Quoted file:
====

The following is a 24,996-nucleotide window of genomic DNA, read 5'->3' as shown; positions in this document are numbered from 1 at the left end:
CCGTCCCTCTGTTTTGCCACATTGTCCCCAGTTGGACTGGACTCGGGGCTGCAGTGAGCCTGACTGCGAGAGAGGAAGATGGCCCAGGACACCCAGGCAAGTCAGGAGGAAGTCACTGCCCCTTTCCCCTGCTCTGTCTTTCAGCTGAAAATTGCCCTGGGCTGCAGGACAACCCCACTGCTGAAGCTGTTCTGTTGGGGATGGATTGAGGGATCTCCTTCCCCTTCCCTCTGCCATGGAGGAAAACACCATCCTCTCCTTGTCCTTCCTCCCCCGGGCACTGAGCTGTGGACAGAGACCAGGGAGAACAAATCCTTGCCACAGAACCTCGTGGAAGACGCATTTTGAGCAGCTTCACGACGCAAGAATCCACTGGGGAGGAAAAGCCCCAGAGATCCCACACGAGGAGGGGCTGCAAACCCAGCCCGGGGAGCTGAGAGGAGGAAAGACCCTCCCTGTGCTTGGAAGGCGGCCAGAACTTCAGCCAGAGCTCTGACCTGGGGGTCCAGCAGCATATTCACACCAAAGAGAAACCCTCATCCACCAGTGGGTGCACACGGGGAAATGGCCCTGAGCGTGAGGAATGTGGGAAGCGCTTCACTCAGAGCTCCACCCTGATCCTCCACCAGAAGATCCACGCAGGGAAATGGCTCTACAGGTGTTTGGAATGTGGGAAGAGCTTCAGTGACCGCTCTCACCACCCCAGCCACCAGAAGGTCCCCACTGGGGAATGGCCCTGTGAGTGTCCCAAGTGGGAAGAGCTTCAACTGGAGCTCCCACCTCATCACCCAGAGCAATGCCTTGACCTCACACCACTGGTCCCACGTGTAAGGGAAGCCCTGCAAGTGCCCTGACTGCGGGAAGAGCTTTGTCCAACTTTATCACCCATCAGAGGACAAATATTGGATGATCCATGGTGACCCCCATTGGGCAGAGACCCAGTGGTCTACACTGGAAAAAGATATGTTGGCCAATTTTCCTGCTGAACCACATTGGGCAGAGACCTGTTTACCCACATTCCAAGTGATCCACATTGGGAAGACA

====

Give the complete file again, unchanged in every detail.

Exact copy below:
The following is a 24,996-nucleotide window of genomic DNA, read 5'->3' as shown; positions in this document are numbered from 1 at the left end:
CCGTCCCTCTGTTTTGCCACATTGTCCCCAGTTGGACTGGACTCGGGGCTGCAGTGAGCCTGACTGCGAGAGAGGAAGATGGCCCAGGACACCCAGGCAAGTCAGGAGGAAGTCACTGCCCCTTTCCCCTGCTCTGTCTTTCAGCTGAAAATTGCCCTGGGCTGCAGGACAACCCCACTGCTGAAGCTGTTCTGTTGGGGATGGATTGAGGGATCTCCTTCCCCTTCCCTCTGCCATGGAGGAAAACACCATCCTCTCCTTGTCCTTCCTCCCCCGGGCACTGAGCTGTGGACAGAGACCAGGGAGAACAAATCCTTGCCACAGAACCTCGTGGAAGACGCATTTTGAGCAGCTTCACGACGCAAGAATCCACTGGGGAGGAAAAGCCCCAGAGATCCCACACGAGGAGGGGCTGCAAACCCAGCCCGGGGAGCTGAGAGGAGGAAAGACCCTCCCTGTGCTTGGAAGGCGGCCAGAACTTCAGCCAGAGCTCTGACCTGGGGGTCCAGCAGCATATTCACACCAAAGAGAAACCCTCATCCACCAGTGGGTGCACACGGGGAAATGGCCCTGAGCGTGAGGAATGTGGGAAGCGCTTCACTCAGAGCTCCACCCTGATCCTCCACCAGAAGATCCACGCAGGGAAATGGCTCTACAGGTGTTTGGAATGTGGGAAGAGCTTCAGTGACCGCTCTCACCACCCCAGCCACCAGAAGGTCCCCACTGGGGAATGGCCCTGTGAGTGTCCCAAGTGGGAAGAGCTTCAACTGGAGCTCCCACCTCATCACCCAGAGCAATGCCTTGACCTCACACCACTGGTCCCACGTGTAAGGGAAGCCCTGCAAGTGCCCTGACTGCGGGAAGAGCTTTGTCCAACTTTATCACCCATCAGAGGACAAATATTGGATGATCCATGGTGACCCCCATTGGGCAGAGACCCAGTGGTCTACACTGGAAAAAGATATGTTGGCCAATTTTCCTGCTGAACCACATTGGGCAGAGACCTGTTTACCCACATTCCAAGTGATCCACATTGGGAAGACA